The Ones Who Walk Away from Omelas
If you have not read Ursula Le Guin’s short story, “The Ones Who Walk Away from Omelas,” then take a moment to do so.
The story describes a city that is perfect except for one thing. One child must suffer so that others can be happy. Furthermore, the people who live in Omelas are all shown the suffering child when they come of age, so no adult lives in Omelas without knowing how the system really works.
This is, of course, an apt analogy for statism. Every state exists through taxation, which victimizes at least one person. All states in history have inflicted additional suffering on both those who live in their territory and those outside of it. So Omelas might be considered an ideal state — one with minimal suffering and maximum happiness.
In the story, those who come of age in Omelas do one of two things. Most rationalize the abuse of the child and continue to live their comfortable lives. However, a few decide instead to leave Omelas. In the same way, those who support government are the majority in modern society. They want to live in Omelas and are willing to sacrifice others to do so. A few, however, realize that this is unethical and make the hard choice to reject statism regardless of the changes it might bring.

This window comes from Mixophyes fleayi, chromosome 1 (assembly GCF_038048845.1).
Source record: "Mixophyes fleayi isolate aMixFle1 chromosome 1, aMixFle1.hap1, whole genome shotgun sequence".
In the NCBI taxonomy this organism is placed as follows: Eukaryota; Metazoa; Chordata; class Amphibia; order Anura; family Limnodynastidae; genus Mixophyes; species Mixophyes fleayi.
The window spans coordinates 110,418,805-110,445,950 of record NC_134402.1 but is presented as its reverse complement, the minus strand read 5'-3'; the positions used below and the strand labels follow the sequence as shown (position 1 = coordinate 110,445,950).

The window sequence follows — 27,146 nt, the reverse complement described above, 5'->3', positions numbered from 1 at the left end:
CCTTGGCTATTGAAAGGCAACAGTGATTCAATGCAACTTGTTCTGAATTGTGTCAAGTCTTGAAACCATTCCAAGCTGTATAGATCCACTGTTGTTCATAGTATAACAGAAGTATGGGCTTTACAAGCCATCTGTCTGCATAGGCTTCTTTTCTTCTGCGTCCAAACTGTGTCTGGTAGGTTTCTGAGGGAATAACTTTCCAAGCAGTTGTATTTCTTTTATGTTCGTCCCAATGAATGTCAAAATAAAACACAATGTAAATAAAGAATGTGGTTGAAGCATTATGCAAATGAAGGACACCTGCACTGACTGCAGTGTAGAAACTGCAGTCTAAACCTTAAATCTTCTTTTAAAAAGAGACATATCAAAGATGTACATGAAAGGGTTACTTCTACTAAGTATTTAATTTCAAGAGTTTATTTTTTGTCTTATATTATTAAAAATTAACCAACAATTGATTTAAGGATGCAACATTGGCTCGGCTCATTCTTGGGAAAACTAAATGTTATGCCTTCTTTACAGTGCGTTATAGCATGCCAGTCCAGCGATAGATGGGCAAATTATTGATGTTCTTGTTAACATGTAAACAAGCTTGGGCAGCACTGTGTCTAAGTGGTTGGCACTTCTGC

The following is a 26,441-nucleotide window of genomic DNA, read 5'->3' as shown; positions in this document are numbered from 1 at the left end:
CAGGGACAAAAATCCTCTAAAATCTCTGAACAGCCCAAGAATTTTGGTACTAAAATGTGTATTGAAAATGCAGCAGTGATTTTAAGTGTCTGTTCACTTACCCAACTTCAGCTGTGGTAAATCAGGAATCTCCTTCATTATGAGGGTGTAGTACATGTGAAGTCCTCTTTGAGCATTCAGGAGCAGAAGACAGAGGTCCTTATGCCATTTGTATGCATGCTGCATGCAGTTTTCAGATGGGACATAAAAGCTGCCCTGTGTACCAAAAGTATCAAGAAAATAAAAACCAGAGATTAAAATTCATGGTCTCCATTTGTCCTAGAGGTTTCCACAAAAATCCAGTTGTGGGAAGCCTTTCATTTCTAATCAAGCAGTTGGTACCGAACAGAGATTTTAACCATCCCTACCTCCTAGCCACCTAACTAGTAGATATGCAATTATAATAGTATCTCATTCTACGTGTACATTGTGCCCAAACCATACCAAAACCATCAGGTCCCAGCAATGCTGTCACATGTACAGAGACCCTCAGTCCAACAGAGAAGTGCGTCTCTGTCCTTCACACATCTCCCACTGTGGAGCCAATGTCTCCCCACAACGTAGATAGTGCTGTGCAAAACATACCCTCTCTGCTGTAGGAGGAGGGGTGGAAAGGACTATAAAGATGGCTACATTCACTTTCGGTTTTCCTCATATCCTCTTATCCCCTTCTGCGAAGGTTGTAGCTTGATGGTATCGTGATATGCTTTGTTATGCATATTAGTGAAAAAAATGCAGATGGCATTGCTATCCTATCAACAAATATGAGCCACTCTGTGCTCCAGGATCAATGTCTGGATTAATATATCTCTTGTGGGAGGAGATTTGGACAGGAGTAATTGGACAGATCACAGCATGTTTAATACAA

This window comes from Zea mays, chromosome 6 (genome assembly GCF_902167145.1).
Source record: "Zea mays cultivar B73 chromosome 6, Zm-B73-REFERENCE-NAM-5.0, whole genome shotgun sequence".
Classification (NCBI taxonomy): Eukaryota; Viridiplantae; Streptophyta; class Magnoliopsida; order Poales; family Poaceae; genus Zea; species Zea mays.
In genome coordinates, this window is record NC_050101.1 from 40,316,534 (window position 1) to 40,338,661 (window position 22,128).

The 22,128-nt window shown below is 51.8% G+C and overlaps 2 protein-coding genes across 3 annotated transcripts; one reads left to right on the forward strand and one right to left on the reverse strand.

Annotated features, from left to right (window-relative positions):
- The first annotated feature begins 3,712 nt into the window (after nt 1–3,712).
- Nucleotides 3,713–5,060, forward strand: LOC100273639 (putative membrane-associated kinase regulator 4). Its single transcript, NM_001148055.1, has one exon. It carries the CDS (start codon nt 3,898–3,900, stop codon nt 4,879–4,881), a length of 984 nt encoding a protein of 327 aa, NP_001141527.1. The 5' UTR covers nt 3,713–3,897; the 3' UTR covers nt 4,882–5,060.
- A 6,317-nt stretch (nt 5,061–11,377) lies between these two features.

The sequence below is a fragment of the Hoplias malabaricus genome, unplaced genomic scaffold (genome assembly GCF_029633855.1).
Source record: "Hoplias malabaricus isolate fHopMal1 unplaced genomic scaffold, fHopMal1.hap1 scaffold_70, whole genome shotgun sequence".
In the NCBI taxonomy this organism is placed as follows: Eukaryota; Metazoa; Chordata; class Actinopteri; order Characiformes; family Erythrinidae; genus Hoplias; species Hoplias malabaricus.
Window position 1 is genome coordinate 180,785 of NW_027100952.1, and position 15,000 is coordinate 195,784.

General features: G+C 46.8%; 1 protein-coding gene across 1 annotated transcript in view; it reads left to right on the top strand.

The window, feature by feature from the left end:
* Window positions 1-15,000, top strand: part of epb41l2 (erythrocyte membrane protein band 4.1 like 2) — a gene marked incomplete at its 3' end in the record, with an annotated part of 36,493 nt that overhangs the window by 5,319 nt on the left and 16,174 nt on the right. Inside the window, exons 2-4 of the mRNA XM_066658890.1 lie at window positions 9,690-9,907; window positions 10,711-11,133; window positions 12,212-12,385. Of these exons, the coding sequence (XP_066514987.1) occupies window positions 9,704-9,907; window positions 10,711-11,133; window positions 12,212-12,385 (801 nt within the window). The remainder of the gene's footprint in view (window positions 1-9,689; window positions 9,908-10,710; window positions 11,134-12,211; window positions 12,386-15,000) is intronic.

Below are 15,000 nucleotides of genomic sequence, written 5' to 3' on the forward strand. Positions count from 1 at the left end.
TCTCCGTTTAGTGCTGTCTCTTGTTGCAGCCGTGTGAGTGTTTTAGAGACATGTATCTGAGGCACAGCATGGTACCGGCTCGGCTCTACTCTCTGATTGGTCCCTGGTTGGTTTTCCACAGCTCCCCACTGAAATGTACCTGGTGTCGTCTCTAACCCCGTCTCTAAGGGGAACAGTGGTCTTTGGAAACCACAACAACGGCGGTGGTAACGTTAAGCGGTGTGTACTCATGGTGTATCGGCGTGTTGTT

In his excellent book, The Problem of Political Authority, Michael Huemer takes a methodical and relentless approach to analyzing whether government is justified in doing things that ordinary people are not. People should not steal, but what about taxes? People should not brutalize potheads, but what about those who become federal prisoners for recreational drug use?
Concluding that government has no such authority, Huemer recommends a system where such authority is unnecessary. He explores the alternative of anarcho-capitalism and shows that even though anarcho-capitalism is not perfect, it is superior in every way to statism. Huemer makes the point that it is important not to compare some ideal anarchy with obviously flawed states, such as the USSR, but to compare the best realistic government with a realistic system of anarchy. (p185)
For those already on friendly terms with anarcho-capitalism, this book is still a worthwhile read if only for its lucid deconstruction of social contract theory. It knocks down each variation of the social contract, which is sure to be useful when talking to the kind of people who heard something about a social contract and assumed the debate was over. Continue reading